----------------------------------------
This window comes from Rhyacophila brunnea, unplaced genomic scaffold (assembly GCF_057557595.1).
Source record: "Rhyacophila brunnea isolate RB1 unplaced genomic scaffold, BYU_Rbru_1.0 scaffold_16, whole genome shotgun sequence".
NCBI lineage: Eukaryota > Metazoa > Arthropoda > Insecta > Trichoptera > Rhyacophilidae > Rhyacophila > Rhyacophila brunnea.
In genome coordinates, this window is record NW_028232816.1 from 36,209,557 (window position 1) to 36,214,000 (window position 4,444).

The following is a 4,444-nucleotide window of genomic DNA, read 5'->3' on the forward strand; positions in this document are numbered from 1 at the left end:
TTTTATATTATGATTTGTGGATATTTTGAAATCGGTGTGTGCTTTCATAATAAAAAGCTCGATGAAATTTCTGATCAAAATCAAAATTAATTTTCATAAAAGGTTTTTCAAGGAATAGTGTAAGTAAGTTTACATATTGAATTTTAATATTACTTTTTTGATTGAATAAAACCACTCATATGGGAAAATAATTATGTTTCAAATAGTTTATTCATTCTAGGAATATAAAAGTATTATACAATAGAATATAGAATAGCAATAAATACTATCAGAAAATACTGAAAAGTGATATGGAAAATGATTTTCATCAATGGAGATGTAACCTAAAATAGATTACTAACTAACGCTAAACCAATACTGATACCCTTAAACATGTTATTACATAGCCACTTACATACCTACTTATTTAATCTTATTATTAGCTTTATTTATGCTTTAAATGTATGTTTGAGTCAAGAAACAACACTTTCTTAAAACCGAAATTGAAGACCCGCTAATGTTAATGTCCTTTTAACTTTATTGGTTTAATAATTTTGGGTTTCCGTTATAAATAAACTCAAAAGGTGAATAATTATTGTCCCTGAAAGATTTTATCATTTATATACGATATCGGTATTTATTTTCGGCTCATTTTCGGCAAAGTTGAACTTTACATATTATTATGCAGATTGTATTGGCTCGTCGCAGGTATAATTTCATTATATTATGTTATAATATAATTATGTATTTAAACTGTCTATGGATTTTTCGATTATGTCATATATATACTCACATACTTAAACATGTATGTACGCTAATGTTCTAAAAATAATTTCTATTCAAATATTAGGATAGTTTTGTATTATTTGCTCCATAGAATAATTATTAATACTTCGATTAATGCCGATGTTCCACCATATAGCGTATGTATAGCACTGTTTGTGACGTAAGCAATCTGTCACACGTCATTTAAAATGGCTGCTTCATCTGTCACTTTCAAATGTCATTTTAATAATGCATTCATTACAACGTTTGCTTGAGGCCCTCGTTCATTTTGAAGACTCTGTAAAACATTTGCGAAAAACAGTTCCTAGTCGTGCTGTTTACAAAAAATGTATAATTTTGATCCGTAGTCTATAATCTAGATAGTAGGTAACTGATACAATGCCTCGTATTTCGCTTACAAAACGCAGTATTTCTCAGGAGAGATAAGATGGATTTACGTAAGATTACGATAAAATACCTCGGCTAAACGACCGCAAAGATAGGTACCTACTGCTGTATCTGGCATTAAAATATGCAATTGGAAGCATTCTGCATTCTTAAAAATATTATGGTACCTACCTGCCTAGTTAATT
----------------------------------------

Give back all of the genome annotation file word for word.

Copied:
This window comes from Rhyacophila brunnea, unplaced genomic scaffold (assembly GCF_057557595.1).
Source record: "Rhyacophila brunnea isolate RB1 unplaced genomic scaffold, BYU_Rbru_1.0 scaffold_16, whole genome shotgun sequence".
NCBI lineage: Eukaryota > Metazoa > Arthropoda > Insecta > Trichoptera > Rhyacophilidae > Rhyacophila > Rhyacophila brunnea.
In genome coordinates, this window is record NW_028232816.1 from 36,209,557 (window position 1) to 36,214,000 (window position 4,444).

The following is a 4,444-nucleotide window of genomic DNA, read 5'->3' on the forward strand; positions in this document are numbered from 1 at the left end:
TTTTATATTATGATTTGTGGATATTTTGAAATCGGTGTGTGCTTTCATAATAAAAAGCTCGATGAAATTTCTGATCAAAATCAAAATTAATTTTCATAAAAGGTTTTTCAAGGAATAGTGTAAGTAAGTTTACATATTGAATTTTAATATTACTTTTTTGATTGAATAAAACCACTCATATGGGAAAATAATTATGTTTCAAATAGTTTATTCATTCTAGGAATATAAAAGTATTATACAATAGAATATAGAATAGCAATAAATACTATCAGAAAATACTGAAAAGTGATATGGAAAATGATTTTCATCAATGGAGATGTAACCTAAAATAGATTACTAACTAACGCTAAACCAATACTGATACCCTTAAACATGTTATTACATAGCCACTTACATACCTACTTATTTAATCTTATTATTAGCTTTATTTATGCTTTAAATGTATGTTTGAGTCAAGAAACAACACTTTCTTAAAACCGAAATTGAAGACCCGCTAATGTTAATGTCCTTTTAACTTTATTGGTTTAATAATTTTGGGTTTCCGTTATAAATAAACTCAAAAGGTGAATAATTATTGTCCCTGAAAGATTTTATCATTTATATACGATATCGGTATTTATTTTCGGCTCATTTTCGGCAAAGTTGAACTTTACATATTATTATGCAGATTGTATTGGCTCGTCGCAGGTATAATTTCATTATATTATGTTATAATATAATTATGTATTTAAACTGTCTATGGATTTTTCGATTATGTCATATATATACTCACATACTTAAACATGTATGTACGCTAATGTTCTAAAAATAATTTCTATTCAAATATTAGGATAGTTTTGTATTATTTGCTCCATAGAATAATTATTAATACTTCGATTAATGCCGATGTTCCACCATATAGCGTATGTATAGCACTGTTTGTGACGTAAGCAATCTGTCACACGTCATTTAAAATGGCTGCTTCATCTGTCACTTTCAAATGTCATTTTAATAATGCATTCATTACAACGTTTGCTTGAGGCCCTCGTTCATTTTGAAGACTCTGTAAAACATTTGCGAAAAACAGTTCCTAGTCGTGCTGTTTACAAAAAATGTATAATTTTGATCCGTAGTCTATAATCTAGATAGTAGGTAACTGATACAATGCCTCGTATTTCGCTTACAAAACGCAGTATTTCTCAGGAGAGATAAGATGGATTTACGTAAGATTACGATAAAATACCTCGGCTAAACGACCGCAAAGATAGGTACCTACTGCTGTATCTGGCATTAAAATATGCAATTGGAAGCATTCTGCATTCTTAAAAATATTATGGTACCTACCTGCCTAGTTAATT